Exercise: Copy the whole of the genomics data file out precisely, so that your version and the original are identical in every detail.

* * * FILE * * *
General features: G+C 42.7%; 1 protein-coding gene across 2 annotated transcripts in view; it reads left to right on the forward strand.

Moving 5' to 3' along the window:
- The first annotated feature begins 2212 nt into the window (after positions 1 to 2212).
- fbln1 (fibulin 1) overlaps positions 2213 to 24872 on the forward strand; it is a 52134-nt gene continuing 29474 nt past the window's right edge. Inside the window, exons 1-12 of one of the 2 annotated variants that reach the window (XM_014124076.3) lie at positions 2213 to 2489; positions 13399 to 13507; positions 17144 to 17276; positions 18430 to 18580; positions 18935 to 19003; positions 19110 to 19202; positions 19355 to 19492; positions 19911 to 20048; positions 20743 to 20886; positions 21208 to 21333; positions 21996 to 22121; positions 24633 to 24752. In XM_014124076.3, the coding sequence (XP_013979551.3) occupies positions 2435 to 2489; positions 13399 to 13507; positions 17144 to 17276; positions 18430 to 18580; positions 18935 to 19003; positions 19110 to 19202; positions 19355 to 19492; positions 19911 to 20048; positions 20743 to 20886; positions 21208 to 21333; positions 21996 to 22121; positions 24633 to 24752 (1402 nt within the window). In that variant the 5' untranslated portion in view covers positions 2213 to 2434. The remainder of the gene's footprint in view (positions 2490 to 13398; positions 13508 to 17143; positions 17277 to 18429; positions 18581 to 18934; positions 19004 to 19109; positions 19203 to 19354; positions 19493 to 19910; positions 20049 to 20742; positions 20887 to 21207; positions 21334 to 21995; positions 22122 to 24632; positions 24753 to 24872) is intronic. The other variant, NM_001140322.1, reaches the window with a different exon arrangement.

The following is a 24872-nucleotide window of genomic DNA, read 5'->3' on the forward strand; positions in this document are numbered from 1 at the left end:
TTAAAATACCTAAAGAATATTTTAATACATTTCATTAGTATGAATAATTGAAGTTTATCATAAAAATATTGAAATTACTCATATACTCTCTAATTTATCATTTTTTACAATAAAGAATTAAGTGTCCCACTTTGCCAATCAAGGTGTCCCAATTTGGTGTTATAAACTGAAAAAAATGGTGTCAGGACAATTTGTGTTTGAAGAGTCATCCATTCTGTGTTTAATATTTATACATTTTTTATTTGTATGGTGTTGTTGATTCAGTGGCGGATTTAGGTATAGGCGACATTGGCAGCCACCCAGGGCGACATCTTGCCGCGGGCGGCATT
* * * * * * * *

General features: G+C 42.7%; 1 protein-coding gene across 2 annotated transcripts in view; it reads left to right on the forward strand.

Moving 5' to 3' along the window:
- The first annotated feature begins 2212 nt into the window (after positions 1 to 2212).
- fbln1 (fibulin 1) overlaps positions 2213 to 24872 on the forward strand; it is a 52134-nt gene continuing 29474 nt past the window's right edge. Inside the window, exons 1-12 of one of the 2 annotated variants that reach the window (XM_014124076.3) lie at positions 2213 to 2489; positions 13399 to 13507; positions 17144 to 17276; positions 18430 to 18580; positions 18935 to 19003; positions 19110 to 19202; positions 19355 to 19492; positions 19911 to 20048; positions 20743 to 20886; positions 21208 to 21333; positions 21996 to 22121; positions 24633 to 24752. In XM_014124076.3, the coding sequence (XP_013979551.3) occupies positions 2435 to 2489; positions 13399 to 13507; positions 17144 to 17276; positions 18430 to 18580; positions 18935 to 19003; positions 19110 to 19202; positions 19355 to 19492; positions 19911 to 20048; positions 20743 to 20886; positions 21208 to 21333; positions 21996 to 22121; positions 24633 to 24752 (1402 nt within the window). In that variant the 5' untranslated portion in view covers positions 2213 to 2434. The remainder of the gene's footprint in view (positions 2490 to 13398; positions 13508 to 17143; positions 17277 to 18429; positions 18581 to 18934; positions 19004 to 19109; positions 19203 to 19354; positions 19493 to 19910; positions 20049 to 20742; positions 20887 to 21207; positions 21334 to 21995; positions 22122 to 24632; positions 24753 to 24872) is intronic. The other variant, NM_001140322.1, reaches the window with a different exon arrangement.

The following is a 24872-nucleotide window of genomic DNA, read 5'->3' on the forward strand; positions in this document are numbered from 1 at the left end:
TTAAAATACCTAAAGAATATTTTAATACATTTCATTAGTATGAATAATTGAAGTTTATCATAAAAATATTGAAATTACTCATATACTCTCTAATTTATCATTTTTTACAATAAAGAATTAAGTGTCCCACTTTGCCAATCAAGGTGTCCCAATTTGGTGTTATAAACTGAAAAAAATGGTGTCAGGACAATTTGTGTTTGAAGAGTCATCCATTCTGTGTTTAATATTTATACATTTTTTATTTGTATGGTGTTGTTGATTCAGTGGCGGATTTAGGTATAGGCGACATTGGCAGCCACCCAGGGCGACATCTTGCCGCGGGCGGCATT